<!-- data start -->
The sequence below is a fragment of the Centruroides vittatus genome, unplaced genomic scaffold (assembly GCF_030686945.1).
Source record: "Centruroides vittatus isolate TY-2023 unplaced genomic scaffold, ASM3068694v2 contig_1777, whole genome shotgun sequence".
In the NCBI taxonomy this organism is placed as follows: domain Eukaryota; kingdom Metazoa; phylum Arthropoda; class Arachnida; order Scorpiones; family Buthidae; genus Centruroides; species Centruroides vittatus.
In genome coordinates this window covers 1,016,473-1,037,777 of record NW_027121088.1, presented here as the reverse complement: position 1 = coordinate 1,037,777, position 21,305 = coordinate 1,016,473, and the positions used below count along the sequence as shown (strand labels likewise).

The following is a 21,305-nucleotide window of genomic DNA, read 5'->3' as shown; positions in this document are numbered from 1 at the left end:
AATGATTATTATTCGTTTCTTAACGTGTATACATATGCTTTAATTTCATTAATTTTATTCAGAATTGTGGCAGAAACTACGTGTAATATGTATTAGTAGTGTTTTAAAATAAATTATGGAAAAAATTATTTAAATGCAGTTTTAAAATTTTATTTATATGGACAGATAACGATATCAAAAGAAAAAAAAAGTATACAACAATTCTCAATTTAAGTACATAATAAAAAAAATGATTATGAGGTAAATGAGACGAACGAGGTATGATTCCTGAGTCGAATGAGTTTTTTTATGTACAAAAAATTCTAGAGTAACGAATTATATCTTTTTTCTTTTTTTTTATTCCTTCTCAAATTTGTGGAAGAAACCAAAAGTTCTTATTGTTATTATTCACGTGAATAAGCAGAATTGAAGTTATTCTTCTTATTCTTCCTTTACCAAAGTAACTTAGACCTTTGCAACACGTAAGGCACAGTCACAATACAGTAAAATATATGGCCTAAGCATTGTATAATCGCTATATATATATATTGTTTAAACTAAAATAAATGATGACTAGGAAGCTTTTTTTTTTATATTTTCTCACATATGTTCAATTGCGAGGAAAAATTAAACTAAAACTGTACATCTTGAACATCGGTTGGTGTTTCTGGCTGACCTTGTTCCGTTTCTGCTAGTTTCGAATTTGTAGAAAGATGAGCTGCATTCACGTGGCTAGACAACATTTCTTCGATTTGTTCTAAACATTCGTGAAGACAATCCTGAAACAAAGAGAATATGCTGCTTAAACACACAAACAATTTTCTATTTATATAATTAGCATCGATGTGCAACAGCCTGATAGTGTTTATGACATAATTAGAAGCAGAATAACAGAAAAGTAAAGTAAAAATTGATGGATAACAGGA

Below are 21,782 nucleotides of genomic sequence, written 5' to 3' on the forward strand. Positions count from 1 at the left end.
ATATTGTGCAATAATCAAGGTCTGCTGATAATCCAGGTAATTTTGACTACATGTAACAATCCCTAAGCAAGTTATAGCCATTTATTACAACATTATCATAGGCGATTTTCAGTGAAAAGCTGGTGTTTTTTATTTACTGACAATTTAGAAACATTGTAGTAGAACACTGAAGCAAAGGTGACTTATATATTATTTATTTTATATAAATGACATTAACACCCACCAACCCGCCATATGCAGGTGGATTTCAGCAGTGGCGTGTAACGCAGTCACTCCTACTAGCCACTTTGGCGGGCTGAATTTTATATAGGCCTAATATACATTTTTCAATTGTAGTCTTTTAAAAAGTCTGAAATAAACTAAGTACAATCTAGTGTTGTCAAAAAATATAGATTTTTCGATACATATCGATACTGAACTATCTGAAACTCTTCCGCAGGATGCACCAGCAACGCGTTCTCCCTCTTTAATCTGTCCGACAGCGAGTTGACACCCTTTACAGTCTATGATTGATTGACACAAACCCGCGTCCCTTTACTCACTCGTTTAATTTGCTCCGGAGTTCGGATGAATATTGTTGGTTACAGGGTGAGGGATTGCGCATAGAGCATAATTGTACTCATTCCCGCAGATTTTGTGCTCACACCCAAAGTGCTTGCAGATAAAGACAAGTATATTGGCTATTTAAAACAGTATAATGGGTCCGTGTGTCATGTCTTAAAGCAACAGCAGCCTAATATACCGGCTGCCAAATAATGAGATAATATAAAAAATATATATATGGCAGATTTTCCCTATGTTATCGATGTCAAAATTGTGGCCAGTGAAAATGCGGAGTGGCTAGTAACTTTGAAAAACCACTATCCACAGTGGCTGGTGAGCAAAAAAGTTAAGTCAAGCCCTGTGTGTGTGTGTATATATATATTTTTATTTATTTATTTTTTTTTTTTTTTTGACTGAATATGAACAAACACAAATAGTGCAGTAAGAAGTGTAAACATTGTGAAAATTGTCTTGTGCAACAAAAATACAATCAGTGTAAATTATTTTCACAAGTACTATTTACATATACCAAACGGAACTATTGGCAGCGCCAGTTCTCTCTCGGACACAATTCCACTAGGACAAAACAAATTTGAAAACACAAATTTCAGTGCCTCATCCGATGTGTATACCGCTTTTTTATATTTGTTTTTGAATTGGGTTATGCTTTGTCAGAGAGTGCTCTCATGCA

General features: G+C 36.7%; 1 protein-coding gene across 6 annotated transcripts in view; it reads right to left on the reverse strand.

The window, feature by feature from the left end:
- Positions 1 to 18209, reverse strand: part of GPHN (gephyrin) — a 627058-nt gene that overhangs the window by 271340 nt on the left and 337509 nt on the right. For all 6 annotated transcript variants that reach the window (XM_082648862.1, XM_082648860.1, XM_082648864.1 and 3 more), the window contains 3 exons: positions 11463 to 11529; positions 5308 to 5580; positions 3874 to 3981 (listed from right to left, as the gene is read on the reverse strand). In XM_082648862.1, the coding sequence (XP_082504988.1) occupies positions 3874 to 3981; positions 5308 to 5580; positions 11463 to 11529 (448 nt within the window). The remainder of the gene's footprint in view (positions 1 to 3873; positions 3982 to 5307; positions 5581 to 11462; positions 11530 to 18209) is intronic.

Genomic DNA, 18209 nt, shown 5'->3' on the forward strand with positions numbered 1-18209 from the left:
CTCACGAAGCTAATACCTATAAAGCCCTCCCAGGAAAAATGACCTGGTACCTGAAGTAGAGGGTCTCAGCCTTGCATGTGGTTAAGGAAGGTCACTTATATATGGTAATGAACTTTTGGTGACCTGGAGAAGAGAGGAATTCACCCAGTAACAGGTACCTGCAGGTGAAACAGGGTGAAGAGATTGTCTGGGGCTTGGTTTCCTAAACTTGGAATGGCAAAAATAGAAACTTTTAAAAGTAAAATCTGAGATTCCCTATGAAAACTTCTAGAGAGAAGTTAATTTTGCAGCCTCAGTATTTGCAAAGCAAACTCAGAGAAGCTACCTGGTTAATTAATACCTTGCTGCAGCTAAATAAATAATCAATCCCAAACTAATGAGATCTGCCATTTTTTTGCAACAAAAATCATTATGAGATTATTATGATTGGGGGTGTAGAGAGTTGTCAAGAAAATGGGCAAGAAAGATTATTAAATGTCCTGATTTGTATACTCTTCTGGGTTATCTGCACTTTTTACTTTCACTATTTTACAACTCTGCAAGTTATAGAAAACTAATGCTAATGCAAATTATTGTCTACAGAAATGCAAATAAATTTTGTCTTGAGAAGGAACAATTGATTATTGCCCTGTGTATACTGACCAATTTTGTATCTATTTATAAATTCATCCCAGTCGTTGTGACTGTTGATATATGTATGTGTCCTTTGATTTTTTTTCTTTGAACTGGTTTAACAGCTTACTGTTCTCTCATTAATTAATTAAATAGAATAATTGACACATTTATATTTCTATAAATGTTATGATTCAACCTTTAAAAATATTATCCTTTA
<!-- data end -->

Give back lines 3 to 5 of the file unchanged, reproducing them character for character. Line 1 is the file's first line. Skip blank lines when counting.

In the NCBI taxonomy this organism is placed as follows: domain Eukaryota; kingdom Metazoa; phylum Arthropoda; class Arachnida; order Scorpiones; family Buthidae; genus Centruroides; species Centruroides vittatus.
In genome coordinates this window covers 1,016,473-1,037,777 of record NW_027121088.1, presented here as the reverse complement: position 1 = coordinate 1,037,777, position 21,305 = coordinate 1,016,473, and the positions used below count along the sequence as shown (strand labels likewise).

The following is a 21,305-nucleotide window of genomic DNA, read 5'->3' as shown; positions in this document are numbered from 1 at the left end: